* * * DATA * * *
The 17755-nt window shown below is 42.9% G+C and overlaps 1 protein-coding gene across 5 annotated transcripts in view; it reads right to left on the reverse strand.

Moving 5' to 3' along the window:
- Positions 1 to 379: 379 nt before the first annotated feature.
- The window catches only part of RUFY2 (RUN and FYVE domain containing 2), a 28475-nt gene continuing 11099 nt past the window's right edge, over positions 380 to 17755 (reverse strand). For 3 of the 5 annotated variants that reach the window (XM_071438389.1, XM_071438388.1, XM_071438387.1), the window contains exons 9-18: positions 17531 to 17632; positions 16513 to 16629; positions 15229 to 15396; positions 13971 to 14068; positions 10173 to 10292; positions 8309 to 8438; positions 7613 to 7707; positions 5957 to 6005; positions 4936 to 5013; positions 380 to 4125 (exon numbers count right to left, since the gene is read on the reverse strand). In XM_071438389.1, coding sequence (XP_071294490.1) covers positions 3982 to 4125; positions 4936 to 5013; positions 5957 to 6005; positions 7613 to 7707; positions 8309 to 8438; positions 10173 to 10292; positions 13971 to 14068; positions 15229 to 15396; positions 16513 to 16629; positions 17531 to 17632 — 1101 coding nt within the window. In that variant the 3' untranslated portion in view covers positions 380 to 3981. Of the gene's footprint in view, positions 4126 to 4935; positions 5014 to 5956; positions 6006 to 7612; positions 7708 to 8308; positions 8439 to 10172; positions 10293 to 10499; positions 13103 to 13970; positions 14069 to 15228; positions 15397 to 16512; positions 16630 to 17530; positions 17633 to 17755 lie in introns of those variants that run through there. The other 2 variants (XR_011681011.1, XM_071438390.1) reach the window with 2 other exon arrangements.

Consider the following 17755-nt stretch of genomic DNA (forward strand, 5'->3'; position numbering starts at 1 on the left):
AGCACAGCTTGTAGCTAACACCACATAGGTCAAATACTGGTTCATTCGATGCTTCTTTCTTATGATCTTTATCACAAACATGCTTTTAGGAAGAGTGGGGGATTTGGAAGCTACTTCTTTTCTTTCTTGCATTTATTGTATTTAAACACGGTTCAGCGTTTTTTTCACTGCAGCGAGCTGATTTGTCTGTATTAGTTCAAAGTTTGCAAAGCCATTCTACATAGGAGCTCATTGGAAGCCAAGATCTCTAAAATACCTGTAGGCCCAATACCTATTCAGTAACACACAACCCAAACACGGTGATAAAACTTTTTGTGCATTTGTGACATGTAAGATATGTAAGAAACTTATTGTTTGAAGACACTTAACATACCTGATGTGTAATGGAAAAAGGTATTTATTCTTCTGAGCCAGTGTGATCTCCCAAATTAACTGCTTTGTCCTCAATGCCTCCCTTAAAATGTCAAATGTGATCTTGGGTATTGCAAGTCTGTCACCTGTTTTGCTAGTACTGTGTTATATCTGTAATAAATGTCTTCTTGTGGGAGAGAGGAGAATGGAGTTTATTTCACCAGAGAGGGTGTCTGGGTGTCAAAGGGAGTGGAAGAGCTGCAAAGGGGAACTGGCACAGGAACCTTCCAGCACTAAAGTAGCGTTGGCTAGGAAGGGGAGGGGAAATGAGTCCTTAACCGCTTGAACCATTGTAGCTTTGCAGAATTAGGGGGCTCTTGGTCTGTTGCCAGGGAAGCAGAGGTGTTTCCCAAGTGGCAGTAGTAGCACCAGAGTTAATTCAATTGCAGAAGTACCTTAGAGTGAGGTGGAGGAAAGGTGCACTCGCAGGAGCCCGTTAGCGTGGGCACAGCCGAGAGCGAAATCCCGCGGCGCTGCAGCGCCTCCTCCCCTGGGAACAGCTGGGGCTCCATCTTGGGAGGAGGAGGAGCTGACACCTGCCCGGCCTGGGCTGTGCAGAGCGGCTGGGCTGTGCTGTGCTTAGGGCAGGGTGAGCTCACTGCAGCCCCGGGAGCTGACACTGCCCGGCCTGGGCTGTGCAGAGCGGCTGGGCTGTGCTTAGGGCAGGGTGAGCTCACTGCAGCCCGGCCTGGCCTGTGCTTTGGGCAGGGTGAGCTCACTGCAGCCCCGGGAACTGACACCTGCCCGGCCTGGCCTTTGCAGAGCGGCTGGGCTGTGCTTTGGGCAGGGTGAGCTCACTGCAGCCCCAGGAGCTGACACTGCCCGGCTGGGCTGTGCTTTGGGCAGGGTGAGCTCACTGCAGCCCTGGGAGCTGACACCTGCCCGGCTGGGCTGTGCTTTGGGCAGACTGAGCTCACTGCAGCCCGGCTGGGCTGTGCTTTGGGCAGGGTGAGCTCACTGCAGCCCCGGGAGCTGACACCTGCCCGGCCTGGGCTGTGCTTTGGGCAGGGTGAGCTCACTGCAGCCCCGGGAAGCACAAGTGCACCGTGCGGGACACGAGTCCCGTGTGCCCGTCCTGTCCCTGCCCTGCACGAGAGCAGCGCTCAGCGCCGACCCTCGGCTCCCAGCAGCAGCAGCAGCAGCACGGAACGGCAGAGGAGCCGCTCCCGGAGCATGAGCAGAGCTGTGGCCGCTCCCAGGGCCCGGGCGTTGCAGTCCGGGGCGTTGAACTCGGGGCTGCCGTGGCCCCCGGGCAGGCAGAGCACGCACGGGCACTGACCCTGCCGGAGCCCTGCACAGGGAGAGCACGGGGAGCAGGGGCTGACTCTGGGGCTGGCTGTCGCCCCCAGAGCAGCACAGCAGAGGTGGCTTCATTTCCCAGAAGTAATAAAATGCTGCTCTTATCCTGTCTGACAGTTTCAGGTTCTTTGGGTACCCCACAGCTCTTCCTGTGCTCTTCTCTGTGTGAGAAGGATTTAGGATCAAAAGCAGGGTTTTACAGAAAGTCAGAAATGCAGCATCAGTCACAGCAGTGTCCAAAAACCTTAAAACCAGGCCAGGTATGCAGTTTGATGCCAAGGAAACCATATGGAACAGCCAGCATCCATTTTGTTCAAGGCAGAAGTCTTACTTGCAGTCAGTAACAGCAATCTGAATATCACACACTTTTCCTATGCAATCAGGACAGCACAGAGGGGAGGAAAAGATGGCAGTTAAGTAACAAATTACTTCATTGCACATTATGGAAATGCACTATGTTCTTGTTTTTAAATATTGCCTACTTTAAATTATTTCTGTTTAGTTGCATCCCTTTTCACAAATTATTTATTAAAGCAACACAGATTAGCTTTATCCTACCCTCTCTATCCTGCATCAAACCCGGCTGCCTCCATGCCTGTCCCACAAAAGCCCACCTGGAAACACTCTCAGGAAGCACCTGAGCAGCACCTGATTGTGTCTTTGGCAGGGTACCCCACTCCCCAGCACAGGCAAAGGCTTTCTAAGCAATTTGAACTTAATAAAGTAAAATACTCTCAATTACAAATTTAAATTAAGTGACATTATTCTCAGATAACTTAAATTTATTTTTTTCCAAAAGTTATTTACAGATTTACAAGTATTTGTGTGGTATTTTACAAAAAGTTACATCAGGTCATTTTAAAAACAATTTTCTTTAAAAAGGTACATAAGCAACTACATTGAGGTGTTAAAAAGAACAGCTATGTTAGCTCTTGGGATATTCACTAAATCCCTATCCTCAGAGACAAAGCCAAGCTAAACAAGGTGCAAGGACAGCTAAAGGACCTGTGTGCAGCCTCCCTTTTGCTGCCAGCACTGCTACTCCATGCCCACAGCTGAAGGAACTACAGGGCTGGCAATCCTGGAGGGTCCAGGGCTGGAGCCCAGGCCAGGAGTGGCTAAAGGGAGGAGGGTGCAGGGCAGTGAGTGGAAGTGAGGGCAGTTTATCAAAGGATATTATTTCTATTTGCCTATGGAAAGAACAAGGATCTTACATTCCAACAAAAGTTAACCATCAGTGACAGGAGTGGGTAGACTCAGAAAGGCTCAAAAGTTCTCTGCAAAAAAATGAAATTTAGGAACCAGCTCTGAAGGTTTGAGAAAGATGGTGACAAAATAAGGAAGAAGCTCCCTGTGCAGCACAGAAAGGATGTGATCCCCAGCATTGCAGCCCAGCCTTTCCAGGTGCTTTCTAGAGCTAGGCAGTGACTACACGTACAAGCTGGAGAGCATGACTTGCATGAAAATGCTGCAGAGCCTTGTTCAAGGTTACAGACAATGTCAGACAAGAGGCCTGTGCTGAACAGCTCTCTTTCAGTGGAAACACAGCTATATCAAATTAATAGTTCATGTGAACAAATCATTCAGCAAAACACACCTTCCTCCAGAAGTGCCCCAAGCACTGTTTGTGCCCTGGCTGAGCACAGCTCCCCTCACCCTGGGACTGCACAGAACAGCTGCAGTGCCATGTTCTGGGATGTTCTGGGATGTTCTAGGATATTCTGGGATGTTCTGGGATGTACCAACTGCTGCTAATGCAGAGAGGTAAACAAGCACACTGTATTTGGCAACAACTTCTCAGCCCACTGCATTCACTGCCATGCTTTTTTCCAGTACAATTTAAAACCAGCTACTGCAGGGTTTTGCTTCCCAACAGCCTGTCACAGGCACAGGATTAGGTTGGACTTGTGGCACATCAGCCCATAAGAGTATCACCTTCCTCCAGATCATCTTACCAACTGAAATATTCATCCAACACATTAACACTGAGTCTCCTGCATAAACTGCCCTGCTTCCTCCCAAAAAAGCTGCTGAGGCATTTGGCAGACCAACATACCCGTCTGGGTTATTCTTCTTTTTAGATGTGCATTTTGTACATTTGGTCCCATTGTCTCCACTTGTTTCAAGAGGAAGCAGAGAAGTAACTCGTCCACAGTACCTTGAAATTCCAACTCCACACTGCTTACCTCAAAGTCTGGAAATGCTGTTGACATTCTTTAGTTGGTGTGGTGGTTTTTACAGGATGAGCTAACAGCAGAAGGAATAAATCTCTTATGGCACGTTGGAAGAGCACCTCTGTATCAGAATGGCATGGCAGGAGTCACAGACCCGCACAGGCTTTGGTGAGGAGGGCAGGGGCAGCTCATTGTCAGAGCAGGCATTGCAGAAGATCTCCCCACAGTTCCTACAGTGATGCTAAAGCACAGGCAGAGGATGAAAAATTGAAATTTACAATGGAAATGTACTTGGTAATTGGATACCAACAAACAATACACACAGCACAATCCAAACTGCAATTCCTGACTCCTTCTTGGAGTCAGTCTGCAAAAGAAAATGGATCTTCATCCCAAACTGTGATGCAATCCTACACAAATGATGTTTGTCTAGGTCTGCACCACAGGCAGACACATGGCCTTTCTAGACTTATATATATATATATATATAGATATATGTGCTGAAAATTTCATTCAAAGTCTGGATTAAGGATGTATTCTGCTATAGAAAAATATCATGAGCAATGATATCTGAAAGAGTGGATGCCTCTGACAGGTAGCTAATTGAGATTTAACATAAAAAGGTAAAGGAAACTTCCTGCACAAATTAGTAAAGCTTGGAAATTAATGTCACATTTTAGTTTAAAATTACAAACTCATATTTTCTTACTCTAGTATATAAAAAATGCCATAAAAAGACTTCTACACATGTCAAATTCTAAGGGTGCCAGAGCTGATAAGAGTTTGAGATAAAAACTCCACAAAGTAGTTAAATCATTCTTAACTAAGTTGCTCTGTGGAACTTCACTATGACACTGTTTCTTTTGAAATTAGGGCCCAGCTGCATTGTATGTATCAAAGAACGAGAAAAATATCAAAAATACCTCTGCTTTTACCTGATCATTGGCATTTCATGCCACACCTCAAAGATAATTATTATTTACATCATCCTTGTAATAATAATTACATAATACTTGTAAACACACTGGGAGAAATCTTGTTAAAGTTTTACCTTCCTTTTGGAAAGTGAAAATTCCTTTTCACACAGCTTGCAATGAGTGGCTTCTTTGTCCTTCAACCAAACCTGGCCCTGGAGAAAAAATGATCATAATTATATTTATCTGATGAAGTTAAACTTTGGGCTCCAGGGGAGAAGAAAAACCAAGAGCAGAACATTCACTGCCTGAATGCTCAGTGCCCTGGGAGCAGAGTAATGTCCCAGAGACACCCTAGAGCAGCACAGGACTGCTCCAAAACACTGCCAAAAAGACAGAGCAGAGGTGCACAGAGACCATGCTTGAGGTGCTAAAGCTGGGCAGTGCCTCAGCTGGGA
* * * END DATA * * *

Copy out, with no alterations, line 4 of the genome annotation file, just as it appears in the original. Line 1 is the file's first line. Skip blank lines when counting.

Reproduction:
- The window catches only part of RUFY2 (RUN and FYVE domain containing 2), a 28475-nt gene continuing 11099 nt past the window's right edge, over positions 380 to 17755 (reverse strand). For 3 of the 5 annotated variants that reach the window (XM_071438389.1, XM_071438388.1, XM_071438387.1), the window contains exons 9-18: positions 17531 to 17632; positions 16513 to 16629; positions 15229 to 15396; positions 13971 to 14068; positions 10173 to 10292; positions 8309 to 8438; positions 7613 to 7707; positions 5957 to 6005; positions 4936 to 5013; positions 380 to 4125 (exon numbers count right to left, since the gene is read on the reverse strand). In XM_071438389.1, coding sequence (XP_071294490.1) covers positions 3982 to 4125; positions 4936 to 5013; positions 5957 to 6005; positions 7613 to 7707; positions 8309 to 8438; positions 10173 to 10292; positions 13971 to 14068; positions 15229 to 15396; positions 16513 to 16629; positions 17531 to 17632 — 1101 coding nt within the window. In that variant the 3' untranslated portion in view covers positions 380 to 3981. Of the gene's footprint in view, positions 4126 to 4935; positions 5014 to 5956; positions 6006 to 7612; positions 7708 to 8308; positions 8439 to 10172; positions 10293 to 10499; positions 13103 to 13970; positions 14069 to 15228; positions 15397 to 16512; positions 16630 to 17530; positions 17633 to 17755 lie in introns of those variants that run through there. The other 2 variants (XR_011681011.1, XM_071438390.1) reach the window with 2 other exon arrangements.